The painting was referred to in the earliest inventories as La Familia ("The Family"). A detailed description of Las Meninas, which provides the identification of several of the figures, was published by Antonio Palomino ("the Giorgio Vasari of the Spanish Golden Age") in 1724. Examination under infrared light reveals minor pentimenti, that is, there are traces of earlier working that the artist himself later altered. For example, at first Velázquez's own head inclined to his right rather than his left.
The painting has been cut down on both the left and right sides. It was damaged in the fire that destroyed the Alcázar in 1734, and was restored by court painter Juan García de Miranda (1677–1749). The left cheek of the Infanta was almost completely repainted to compensate for a substantial loss of pigment. After its rescue from the fire, the painting was inventoried as part of the royal collection in 1747–48, and the Infanta was misidentified as María Teresa, Margarita's half-sister, an error that was repeated when the painting was inventoried at the new Madrid Royal Palace in 1772. A 1794 inventory reverted to a version of the earlier title, The Family of Philip IV, which was repeated in the records of 1814. The painting entered the collection of the Museo del Prado on its foundation in 1819. In 1843, the Prado catalogue listed the work for the first time as Las Meninas.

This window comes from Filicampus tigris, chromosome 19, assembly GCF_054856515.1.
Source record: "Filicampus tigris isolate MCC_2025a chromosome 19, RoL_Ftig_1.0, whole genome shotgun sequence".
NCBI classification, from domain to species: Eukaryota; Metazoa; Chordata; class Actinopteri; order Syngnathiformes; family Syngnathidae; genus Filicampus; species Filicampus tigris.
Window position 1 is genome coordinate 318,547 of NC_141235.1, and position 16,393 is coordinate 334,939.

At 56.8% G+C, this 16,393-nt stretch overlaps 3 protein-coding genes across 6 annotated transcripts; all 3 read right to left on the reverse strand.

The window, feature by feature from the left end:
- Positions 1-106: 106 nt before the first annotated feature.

In recent years, the picture has suffered a loss of texture and hue. Due to exposure to pollution and crowds of visitors, the once-vivid contrasts between blue and white pigments in the costumes of the meninas have faded. It was last cleaned in 1984 under the supervision of the American conservator John Brealey, to remove a "yellow veil" of dust that had gathered since the previous restoration in the 19th century. The cleaning provoked, according to the art historian Federico Zeri, "furious protests, not because the picture had been damaged in any way, but because it looked different". However, in the opinion of López-Rey, the "restoration was impeccable". Due to its size, importance, and value, the painting is not lent out for exhibition.

Description
Subject matter